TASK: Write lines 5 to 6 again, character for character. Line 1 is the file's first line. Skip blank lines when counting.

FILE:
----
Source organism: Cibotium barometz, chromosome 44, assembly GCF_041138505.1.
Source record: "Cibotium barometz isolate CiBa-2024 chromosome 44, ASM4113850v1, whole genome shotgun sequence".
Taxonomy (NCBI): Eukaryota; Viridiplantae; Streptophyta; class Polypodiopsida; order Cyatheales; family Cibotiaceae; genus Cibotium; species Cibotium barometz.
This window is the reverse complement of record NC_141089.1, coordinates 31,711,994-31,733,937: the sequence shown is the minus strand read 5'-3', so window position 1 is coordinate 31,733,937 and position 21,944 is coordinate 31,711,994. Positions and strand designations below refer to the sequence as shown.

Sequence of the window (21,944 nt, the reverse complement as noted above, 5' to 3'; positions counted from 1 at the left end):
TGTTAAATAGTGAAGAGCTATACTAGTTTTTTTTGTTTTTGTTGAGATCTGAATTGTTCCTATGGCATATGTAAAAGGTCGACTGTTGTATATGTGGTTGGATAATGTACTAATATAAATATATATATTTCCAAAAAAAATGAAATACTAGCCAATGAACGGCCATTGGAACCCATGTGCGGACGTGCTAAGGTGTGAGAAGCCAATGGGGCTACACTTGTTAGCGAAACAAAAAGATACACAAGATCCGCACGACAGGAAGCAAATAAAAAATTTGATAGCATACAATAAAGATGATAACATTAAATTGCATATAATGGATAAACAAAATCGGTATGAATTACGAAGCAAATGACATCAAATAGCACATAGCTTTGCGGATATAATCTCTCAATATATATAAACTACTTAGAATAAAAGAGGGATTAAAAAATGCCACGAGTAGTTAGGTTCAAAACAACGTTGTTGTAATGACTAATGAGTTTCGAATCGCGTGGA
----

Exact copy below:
Sequence of the window (21,944 nt, the reverse complement as noted above, 5' to 3'; positions counted from 1 at the left end):
TGTTAAATAGTGAAGAGCTATACTAGTTTTTTTTGTTTTTGTTGAGATCTGAATTGTTCCTATGGCATATGTAAAAGGTCGACTGTTGTATATGTGGTTGGATAATGTACTAATATAAATATATATATTTCCAAAAAAAATGAAATACTAGCCAATGAACGGCCATTGGAACCCATGTGCGGACGTGCTAAGGTGTGAGAAGCCAATGGGGCTACACTTGTTAGCGAAACAAAAAGATACACAAGATCCGCACGACAGGAAGCAAATAAAAAATTTGATAGCATACAATAAAGATGATAACATTAAATTGCATATAATGGATAAACAAAATCGGTATGAATTACGAAGCAAATGACATCAAATAGCACATAGCTTTGCGGATATAATCTCTCAATATATATAAACTACTTAGAATAAAAGAGGGATTAAAAAATGCCACGAGTAGTTAGGTTCAAAACAACGTTGTTGTAATGACTAATGAGTTTCGAATCGCGTGGA